Currency Pairing 08:00 Today Vs 08:00 Yesterday Four-Week High Four-Week Low % Change
GBP/EUR 1.1415 1.1776 1.1390 3.28%
GBP/USD 1.2735 1.3176 1.2706 3.57%
EUR/USD 1.1155 1.1265 1.1110 1.38%
GBP/AUD 1.8380 1.8882 1.8240 3.40%
GBP/NZD 1.9460 2.0021 1.9340 3.40%
GBP/CAD 1.7090 1.7728 1.7089 3.60%

Today's Market Highlights

A fresh week begins with a relatively quiet economic calendar, with no top-tier releases due from any major economy. Markets will however chew over a couple of second-tier releases, though neither has significant market-moving potential. Firstly, eurozone current account figures are expected to show a further widening of the current account surplus, to €29.5bln, a figure which would confirm the euro area as the economic bloc with the largest global current account surplus. This afternoon, markets will likely glance over the monthly Chicago Fed activity index, expected to decline to -0.33, a level which would be the lowest in 12 months. While such a decline is unlikely to spark major fears of an economic slowdown, the data may further cloud the picture when trying to gauge US economic performance. 
 
Central bank speakers are likely to be of more interest to markets than economic data today, with the Fed’s Harker, Clarida and Williams likely to be the most impactful. Markets will be on the lookout for any comments relating to the monetary policy outlook ahead of the release of minutes from the Fed’s latest policy meeting on Wednesday. Other notable speakers include outgoing ECB Chief Economist Praet in addition to the BoE’s Broadbent, seen as one of the leading contenders to replace Governor Carney next year. 
 
Looking ahead to the remainder of the week, the economic calendar is busy with several major events due. On the data front, markets are likely to pay significant attention to Thursday’s release of May’s flash eurozone PMI figures. Expectations are for the manufacturing sector to remain in contraction for a 4th consecutive month, while the services sector is expected to continue expanding at a modest pace. Markets will use the data to gauge both the divergence between the two industries in addition to examining whether euro area data has begun to bottom out. Other data highlights include CPI inflation from the UK (Weds), expected to show prices increasing above the BoE’s 2% target for the first time since December 2018, as well as retail sales figures from the UK and Canada. Moving to central banks, focus will be on Wednesday’s aforementioned release of minutes from the FOMC’s most recent policy meeting, with markets looking for an insight into future monetary policy decisions. Other notable events include Tuesday’s testimony from 4 Bank of England policymakers to the Treasury Select Committee in addition to minutes from the RBA’s latest meeting and a busy slate of Federal Reserve speakers. Finally, beginning Thursday, European voters will head to the polls in European Parliament elections, a full preview of which can be found here.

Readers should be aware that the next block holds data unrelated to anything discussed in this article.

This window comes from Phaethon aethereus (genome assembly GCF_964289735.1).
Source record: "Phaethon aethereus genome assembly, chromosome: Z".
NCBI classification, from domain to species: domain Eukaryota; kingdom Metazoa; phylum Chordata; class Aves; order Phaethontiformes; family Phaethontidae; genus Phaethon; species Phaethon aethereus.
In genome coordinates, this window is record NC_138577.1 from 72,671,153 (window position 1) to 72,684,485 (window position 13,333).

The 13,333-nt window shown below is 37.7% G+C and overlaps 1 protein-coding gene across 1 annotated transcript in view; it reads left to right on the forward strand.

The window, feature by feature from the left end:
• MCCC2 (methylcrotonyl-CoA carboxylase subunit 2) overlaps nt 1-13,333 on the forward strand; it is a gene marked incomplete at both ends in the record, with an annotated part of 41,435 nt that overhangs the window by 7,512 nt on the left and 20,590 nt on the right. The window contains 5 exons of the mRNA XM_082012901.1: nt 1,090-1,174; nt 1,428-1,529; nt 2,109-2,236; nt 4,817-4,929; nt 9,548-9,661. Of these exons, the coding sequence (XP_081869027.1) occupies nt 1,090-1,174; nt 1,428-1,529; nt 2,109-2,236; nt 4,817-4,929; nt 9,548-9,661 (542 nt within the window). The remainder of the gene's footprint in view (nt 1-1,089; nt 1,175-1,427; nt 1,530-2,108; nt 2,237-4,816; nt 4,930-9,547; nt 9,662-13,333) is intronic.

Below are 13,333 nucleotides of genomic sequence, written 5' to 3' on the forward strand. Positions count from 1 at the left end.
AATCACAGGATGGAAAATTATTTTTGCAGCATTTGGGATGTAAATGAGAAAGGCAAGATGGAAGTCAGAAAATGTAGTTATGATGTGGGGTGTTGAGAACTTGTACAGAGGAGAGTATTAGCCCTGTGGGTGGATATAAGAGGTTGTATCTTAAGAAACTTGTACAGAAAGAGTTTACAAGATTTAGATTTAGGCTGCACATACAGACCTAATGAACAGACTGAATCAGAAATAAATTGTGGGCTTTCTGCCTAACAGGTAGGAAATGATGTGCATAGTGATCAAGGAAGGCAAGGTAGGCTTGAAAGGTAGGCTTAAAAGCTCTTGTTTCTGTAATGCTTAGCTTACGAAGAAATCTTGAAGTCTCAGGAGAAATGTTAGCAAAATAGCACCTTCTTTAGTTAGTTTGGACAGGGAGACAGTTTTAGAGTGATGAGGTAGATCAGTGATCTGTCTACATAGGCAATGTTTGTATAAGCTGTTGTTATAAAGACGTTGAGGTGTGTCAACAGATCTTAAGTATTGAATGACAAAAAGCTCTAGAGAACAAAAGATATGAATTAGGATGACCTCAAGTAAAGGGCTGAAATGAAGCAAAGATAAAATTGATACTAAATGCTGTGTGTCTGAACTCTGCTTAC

Today's Economic Calendar

Time Currency Release Consensus Previous
10:00am EUR Current Account (Mar) 29.5bln 26.8bln
1:30pm USD Chicago Fed Activity Index -0.33 -0.15
2:30am (Tues) AUD RBA Meeting Minutes